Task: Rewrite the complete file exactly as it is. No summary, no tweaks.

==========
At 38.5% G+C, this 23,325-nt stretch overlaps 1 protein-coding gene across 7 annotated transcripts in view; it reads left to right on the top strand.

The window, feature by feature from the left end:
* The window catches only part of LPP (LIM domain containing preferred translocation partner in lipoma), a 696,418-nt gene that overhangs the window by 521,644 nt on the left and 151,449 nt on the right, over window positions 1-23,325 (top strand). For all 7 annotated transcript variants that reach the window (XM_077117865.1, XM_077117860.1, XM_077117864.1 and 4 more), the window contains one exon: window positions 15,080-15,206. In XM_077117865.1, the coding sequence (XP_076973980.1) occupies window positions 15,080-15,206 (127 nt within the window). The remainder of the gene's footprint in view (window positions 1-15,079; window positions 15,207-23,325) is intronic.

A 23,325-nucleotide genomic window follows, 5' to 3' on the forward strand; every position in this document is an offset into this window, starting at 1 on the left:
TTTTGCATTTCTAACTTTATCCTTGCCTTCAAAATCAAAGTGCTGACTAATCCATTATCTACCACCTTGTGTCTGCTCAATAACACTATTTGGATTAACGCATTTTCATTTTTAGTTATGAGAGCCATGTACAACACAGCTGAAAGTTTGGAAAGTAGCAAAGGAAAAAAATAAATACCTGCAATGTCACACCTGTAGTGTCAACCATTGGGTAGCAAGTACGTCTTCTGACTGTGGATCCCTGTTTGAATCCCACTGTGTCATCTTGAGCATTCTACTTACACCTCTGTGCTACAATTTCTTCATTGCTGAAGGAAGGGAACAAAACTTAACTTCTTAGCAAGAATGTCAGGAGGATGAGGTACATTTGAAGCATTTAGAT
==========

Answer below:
At 38.5% G+C, this 23,325-nt stretch overlaps 1 protein-coding gene across 7 annotated transcripts in view; it reads left to right on the top strand.

The window, feature by feature from the left end:
* The window catches only part of LPP (LIM domain containing preferred translocation partner in lipoma), a 696,418-nt gene that overhangs the window by 521,644 nt on the left and 151,449 nt on the right, over window positions 1-23,325 (top strand). For all 7 annotated transcript variants that reach the window (XM_077117865.1, XM_077117860.1, XM_077117864.1 and 4 more), the window contains one exon: window positions 15,080-15,206. In XM_077117865.1, the coding sequence (XP_076973980.1) occupies window positions 15,080-15,206 (127 nt within the window). The remainder of the gene's footprint in view (window positions 1-15,079; window positions 15,207-23,325) is intronic.

A 23,325-nucleotide genomic window follows, 5' to 3' on the forward strand; every position in this document is an offset into this window, starting at 1 on the left:
TTTTGCATTTCTAACTTTATCCTTGCCTTCAAAATCAAAGTGCTGACTAATCCATTATCTACCACCTTGTGTCTGCTCAATAACACTATTTGGATTAACGCATTTTCATTTTTAGTTATGAGAGCCATGTACAACACAGCTGAAAGTTTGGAAAGTAGCAAAGGAAAAAAATAAATACCTGCAATGTCACACCTGTAGTGTCAACCATTGGGTAGCAAGTACGTCTTCTGACTGTGGATCCCTGTTTGAATCCCACTGTGTCATCTTGAGCATTCTACTTACACCTCTGTGCTACAATTTCTTCATTGCTGAAGGAAGGGAACAAAACTTAACTTCTTAGCAAGAATGTCAGGAGGATGAGGTACATTTGAAGCATTTAGAT